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Jul 7, 2013

Project HERACLES : Fieldwork Part 2: 3D Laser Scanning , Finishing Gravity, and the Lady Beekeeper

Our lean mean FARO scanner
3D Laser Scanning: what is it and what can you do with that? A 3D scanner basically takes 100,000 or more samples per second of an (at best stationary) object using laser range-finding, providing a point cloud that can render a highly accurate reconstruction (especially with the addition of a camera). Our new scanner from FARO is smaller-faster-better (and lighter - it can be taken as a carry-on, for example, on an airplane). These types of (active) scans are most useful for reconstructions and as an aid to modeling - the uses are varied, ranging from architectural planning to crime scene investigations (heavily alluded to in Primary Fault) to archeological site investigations (featured in Shaky Ground). Here, for example, one of our published scans from Roman ruins in the middle of Cologne.

I reported last time about our cleaning efforts prior to scanning - absolutely essential for getting a good scan. Luckily the east wall in Tiryns and the north wall in Midea (no direct links to either of the sites - but these links are very useful for background information) were cleaned for us by the crews at both sites for which we are tremendously grateful (thanks to Frau Dr. Demakopoulou, former archeological director at Midea and Frau Dr. Papadimitriou, Eforia of the Argolis, also participants in the HERACLES project, for their organizational help).
The brawny man on the right made the Tiryns east wall pretty for scanning.

 The scanning crew Klaus-G. Hinzen and Gregor Schweppe (also the passive seismic crew - geoscientists must be flexible, versatile and photogenic - WORD!) have made a plan of attack that includes the use of opaque white balls on broomsticks (geophysicists are also resourceful!) placed between the fallen rocks on the wall(s). The balls allow near-perfect alignment of the side-by-side scans. 

Balls on broomsticks amid a Bronze Age Cyclopean wall
 The new scanner needs all of 10 minutes to do a complete 360 degree color scan and even less for black and white. There is barely enough time between scans for the crew to enjoy the spectacular view from Midea. 
A momentary respite from the heat and wind to cool the scanner

Heat and wind - significant wind - conspire to slow down and even stop the measurements, especially when the scanner begins to overheat (at around 60 degrees Celsius). But the car air-conditioner serves as a quick cooler-downer (creativity!), the only casualty being Gregor's temporarily frozen hands.

Meanwile, the gravity crew, Evi Seferou and I, finished with traipsing around the Midea acropolis, concentrate on taking gravity measurements at the bottom of the hill - gaining profiles from different directions. After finishing the northernmost reach of our N-S profile, we start out on an E-W dirt road that looks promising because it seems less frequented by vehicles.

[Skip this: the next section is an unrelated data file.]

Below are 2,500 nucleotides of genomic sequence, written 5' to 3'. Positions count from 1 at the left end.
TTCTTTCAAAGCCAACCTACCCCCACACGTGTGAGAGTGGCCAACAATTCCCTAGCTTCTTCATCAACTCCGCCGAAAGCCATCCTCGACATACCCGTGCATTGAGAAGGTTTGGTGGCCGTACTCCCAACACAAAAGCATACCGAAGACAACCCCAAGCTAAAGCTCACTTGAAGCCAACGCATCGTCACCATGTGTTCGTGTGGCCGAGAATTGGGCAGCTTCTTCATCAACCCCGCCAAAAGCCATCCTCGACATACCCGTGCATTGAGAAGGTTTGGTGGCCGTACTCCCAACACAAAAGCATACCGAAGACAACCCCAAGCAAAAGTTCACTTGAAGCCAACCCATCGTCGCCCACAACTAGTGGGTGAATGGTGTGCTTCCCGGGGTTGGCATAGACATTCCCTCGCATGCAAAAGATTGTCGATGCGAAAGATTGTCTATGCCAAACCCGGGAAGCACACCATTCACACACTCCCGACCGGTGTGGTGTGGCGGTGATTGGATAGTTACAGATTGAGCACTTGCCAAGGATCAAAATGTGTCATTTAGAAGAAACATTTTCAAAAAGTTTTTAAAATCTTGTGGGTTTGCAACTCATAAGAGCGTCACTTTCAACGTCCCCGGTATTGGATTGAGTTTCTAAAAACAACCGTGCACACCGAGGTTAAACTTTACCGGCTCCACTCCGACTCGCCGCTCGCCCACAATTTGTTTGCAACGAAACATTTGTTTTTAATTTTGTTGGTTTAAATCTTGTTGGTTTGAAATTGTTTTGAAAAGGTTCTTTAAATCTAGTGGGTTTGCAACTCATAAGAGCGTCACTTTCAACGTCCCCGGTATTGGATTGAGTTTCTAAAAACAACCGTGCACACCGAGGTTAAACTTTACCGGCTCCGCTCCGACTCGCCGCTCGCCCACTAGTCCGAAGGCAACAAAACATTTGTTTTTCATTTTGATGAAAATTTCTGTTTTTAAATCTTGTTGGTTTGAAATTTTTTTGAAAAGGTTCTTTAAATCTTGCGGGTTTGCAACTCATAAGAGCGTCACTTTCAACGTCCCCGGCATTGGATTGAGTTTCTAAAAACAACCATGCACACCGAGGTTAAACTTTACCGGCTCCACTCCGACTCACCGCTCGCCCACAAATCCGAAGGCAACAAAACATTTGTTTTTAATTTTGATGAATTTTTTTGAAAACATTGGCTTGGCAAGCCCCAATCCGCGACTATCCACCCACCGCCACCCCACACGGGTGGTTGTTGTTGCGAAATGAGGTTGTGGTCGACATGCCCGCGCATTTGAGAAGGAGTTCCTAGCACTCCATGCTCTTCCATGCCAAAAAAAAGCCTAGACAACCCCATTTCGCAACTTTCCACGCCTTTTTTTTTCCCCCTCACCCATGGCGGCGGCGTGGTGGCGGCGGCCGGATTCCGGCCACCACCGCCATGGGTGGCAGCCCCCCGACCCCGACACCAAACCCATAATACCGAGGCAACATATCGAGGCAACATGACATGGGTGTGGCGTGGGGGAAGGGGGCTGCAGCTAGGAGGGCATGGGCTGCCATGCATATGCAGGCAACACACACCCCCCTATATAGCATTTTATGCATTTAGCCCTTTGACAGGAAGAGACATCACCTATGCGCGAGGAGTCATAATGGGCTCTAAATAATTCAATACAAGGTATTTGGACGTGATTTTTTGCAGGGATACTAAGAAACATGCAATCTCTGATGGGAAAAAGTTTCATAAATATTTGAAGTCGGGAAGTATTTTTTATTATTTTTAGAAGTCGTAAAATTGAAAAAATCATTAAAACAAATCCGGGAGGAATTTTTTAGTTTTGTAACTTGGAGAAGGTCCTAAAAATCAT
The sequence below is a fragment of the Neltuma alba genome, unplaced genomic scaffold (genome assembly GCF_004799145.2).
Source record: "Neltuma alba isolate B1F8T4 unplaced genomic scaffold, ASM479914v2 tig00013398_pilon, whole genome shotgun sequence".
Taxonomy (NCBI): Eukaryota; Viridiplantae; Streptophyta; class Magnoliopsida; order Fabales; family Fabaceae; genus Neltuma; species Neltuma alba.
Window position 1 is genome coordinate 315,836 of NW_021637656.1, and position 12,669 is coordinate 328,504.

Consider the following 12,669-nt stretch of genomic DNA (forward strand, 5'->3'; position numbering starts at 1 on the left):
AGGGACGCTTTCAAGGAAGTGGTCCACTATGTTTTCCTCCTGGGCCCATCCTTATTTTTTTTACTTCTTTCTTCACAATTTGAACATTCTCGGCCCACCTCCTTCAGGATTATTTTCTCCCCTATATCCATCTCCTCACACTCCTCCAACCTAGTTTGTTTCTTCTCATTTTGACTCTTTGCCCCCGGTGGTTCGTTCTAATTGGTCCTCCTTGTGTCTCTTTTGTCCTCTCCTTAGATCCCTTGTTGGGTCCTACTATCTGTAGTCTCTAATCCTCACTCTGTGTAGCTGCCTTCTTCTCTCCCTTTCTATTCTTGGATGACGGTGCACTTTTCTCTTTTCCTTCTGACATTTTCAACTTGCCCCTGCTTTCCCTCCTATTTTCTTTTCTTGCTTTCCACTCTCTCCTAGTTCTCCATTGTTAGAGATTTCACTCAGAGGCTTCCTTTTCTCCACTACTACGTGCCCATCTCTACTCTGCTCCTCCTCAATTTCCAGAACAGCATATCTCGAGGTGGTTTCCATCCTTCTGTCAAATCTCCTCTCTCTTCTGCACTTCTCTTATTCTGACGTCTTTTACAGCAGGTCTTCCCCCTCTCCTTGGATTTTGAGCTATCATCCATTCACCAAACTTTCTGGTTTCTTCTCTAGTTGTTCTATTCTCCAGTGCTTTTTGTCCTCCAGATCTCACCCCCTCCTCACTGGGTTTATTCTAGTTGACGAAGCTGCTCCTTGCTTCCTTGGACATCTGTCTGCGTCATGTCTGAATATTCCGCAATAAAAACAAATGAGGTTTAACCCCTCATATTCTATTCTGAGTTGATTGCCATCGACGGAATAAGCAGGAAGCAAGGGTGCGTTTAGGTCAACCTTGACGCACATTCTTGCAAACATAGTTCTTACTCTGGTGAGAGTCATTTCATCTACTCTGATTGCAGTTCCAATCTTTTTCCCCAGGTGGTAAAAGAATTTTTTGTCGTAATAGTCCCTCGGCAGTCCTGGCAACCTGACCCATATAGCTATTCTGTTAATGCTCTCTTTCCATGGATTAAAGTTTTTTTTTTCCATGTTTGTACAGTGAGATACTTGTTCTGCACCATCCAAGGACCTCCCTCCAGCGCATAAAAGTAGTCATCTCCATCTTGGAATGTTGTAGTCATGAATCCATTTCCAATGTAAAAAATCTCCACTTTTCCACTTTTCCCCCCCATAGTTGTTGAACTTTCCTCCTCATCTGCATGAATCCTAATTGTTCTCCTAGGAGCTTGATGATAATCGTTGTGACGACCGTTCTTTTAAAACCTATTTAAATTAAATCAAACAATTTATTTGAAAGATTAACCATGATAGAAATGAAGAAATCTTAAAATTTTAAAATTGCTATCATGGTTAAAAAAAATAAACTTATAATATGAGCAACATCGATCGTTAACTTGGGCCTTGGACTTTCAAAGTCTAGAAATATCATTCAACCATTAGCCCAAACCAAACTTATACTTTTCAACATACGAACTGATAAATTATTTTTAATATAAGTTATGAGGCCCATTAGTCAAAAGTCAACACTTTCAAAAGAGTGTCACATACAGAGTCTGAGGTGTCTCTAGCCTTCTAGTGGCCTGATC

Before we'd gone a scant kilometer, we encountered the end of the road and the beekeepers, a Greek giagiĆ” (and the last in the series) and her husband clad in thick white linen/cotton suits and wide-brimmed hats with face-protecting nets. Evi and I - standing just a few meters from the first of the bee boxes - are wearing black T-shirts. The bee man points at us (and the bees who are making passes at us) and tells us bees hate black. While we hurriedly take our last measurement, the man asks us if we are the ones who have come to count the bees. Instantly distracted (not that difficult, to be honest), I ask (through my translator Evi, of course), so how do you count bees? Turns out that you don't count the bees, you count the boxes - and there are approximately 10,000 bees in a box.

The Greek bee lady and a few of her bees
We adjourn just after and follow the beekeepers to their house in the village of Midea to purchase some of the honey. Because it is a Greek grandmother we are commanded to drink Fanta (you are much too thin! Drink! Drink!) and taste the honey (fabulous). 

The bee lady proceeds to show us pictures of her children (and grandchildren) and asks me questions in Greek, first in a very slow cadence and then louder and more insistent - the international solution to speaking to someone in a language they don't comprehend. Evi is trying not to pee her pants in laughter, especially as she's yelling back answers to the questions - repeatedly - while I try to smile nicely and look like I know what the hell is going on (all of the rapid conversation is not being translated to me - for which I'm grateful, I think). "Is she married!? Does she have any children!?" "Yes!" "She has a son!" And the Greek grandfather meanwhile is mumbling epithets ranging from the mismanagement by the government of everything to the end of civilization as we know it. After we pay for the honey and leave, I realize this is one of those moments that will live with me forever. And if I can't find a way to fit that into a story some way somehow, then I'm not much of a writer, am I?

The guards at Midea

The guards at Tiryns
A few days later, and it's already time to leave. We bid farewell to the environs, to the heat, to the culture, and to the helpful guards at both Midea and Tiryns

A free Greek spirit out for a stroll on Midea

A Helen of Troy contest? We never found out.

Fredocino: the only antidote to the searing Greek heat